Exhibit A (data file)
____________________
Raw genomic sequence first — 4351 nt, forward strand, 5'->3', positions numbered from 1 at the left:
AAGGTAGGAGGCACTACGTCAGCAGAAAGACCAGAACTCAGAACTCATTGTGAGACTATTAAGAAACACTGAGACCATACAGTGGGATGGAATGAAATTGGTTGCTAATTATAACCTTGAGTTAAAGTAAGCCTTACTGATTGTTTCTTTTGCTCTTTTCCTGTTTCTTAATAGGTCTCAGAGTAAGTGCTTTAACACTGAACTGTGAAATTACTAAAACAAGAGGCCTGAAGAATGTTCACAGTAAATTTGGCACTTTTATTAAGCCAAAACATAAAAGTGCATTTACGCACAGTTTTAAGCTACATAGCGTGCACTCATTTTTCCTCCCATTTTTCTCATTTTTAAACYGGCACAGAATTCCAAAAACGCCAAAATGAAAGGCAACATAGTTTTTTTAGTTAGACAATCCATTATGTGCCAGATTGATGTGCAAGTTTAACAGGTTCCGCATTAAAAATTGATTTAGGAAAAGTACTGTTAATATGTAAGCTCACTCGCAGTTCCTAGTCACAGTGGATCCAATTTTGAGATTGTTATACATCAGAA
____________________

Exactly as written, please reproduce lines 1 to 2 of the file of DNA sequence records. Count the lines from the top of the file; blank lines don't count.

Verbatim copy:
Raw genomic sequence first — 4351 nt, forward strand, 5'->3', positions numbered from 1 at the left:
AAGGTAGGAGGCACTACGTCAGCAGAAAGACCAGAACTCAGAACTCATTGTGAGACTATTAAGAAACACTGAGACCATACAGTGGGATGGAATGAAATTGGTTGCTAATTATAACCTTGAGTTAAAGTAAGCCTTACTGATTGTTTCTTTTGCTCTTTTCCTGTTTCTTAATAGGTCTCAGAGTAAGTGCTTTAACACTGAACTGTGAAATTACTAAAACAAGAGGCCTGAAGAATGTTCACAGTAAATTTGGCACTTTTATTAAGCCAAAACATAAAAGTGCATTTACGCACAGTTTTAAGCTACATAGCGTGCACTCATTTTTCCTCCCATTTTTCTCATTTTTAAACYGGCACAGAATTCCAAAAACGCCAAAATGAAAGGCAACATAGTTTTTTTAGTTAGACAATCCATTATGTGCCAGATTGATGTGCAAGTTTAACAGGTTCCGCATTAAAAATTGATTTAGGAAAAGTACTGTTAATATGTAAGCTCACTCGCAGTTCCTAGTCACAGTGGATCCAATTTTGAGATTGTTATACATCAGAA